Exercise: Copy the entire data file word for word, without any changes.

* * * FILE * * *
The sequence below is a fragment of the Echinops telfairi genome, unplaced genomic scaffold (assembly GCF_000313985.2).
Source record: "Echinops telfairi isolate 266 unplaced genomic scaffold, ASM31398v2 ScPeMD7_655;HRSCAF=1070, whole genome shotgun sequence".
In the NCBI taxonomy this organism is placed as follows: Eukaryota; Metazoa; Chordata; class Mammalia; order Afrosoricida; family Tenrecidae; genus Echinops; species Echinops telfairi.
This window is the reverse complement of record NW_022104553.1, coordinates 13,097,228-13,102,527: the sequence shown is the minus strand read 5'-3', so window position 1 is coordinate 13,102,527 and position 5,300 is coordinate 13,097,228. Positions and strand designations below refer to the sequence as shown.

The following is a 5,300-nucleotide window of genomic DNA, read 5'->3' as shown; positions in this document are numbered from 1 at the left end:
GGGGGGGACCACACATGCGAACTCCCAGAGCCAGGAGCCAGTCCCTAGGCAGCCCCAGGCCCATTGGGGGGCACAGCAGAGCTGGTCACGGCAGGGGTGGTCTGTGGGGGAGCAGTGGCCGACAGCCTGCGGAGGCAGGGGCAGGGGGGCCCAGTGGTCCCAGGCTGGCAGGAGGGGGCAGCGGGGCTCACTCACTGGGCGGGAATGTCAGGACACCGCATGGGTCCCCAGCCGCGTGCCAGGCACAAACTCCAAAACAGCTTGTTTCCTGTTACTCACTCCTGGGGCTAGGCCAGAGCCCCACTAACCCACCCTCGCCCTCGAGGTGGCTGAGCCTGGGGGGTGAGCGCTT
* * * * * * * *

The sequence below is a fragment of the Echinops telfairi genome, unplaced genomic scaffold (assembly GCF_000313985.2).
Source record: "Echinops telfairi isolate 266 unplaced genomic scaffold, ASM31398v2 ScPeMD7_655;HRSCAF=1070, whole genome shotgun sequence".
In the NCBI taxonomy this organism is placed as follows: Eukaryota; Metazoa; Chordata; class Mammalia; order Afrosoricida; family Tenrecidae; genus Echinops; species Echinops telfairi.
This window is the reverse complement of record NW_022104553.1, coordinates 13,097,228-13,102,527: the sequence shown is the minus strand read 5'-3', so window position 1 is coordinate 13,102,527 and position 5,300 is coordinate 13,097,228. Positions and strand designations below refer to the sequence as shown.

The following is a 5,300-nucleotide window of genomic DNA, read 5'->3' as shown; positions in this document are numbered from 1 at the left end:
GGGGGGGACCACACATGCGAACTCCCAGAGCCAGGAGCCAGTCCCTAGGCAGCCCCAGGCCCATTGGGGGGCACAGCAGAGCTGGTCACGGCAGGGGTGGTCTGTGGGGGAGCAGTGGCCGACAGCCTGCGGAGGCAGGGGCAGGGGGGCCCAGTGGTCCCAGGCTGGCAGGAGGGGGCAGCGGGGCTCACTCACTGGGCGGGAATGTCAGGACACCGCATGGGTCCCCAGCCGCGTGCCAGGCACAAACTCCAAAACAGCTTGTTTCCTGTTACTCACTCCTGGGGCTAGGCCAGAGCCCCACTAACCCACCCTCGCCCTCGAGGTGGCTGAGCCTGGGGGGTGAGCGCTT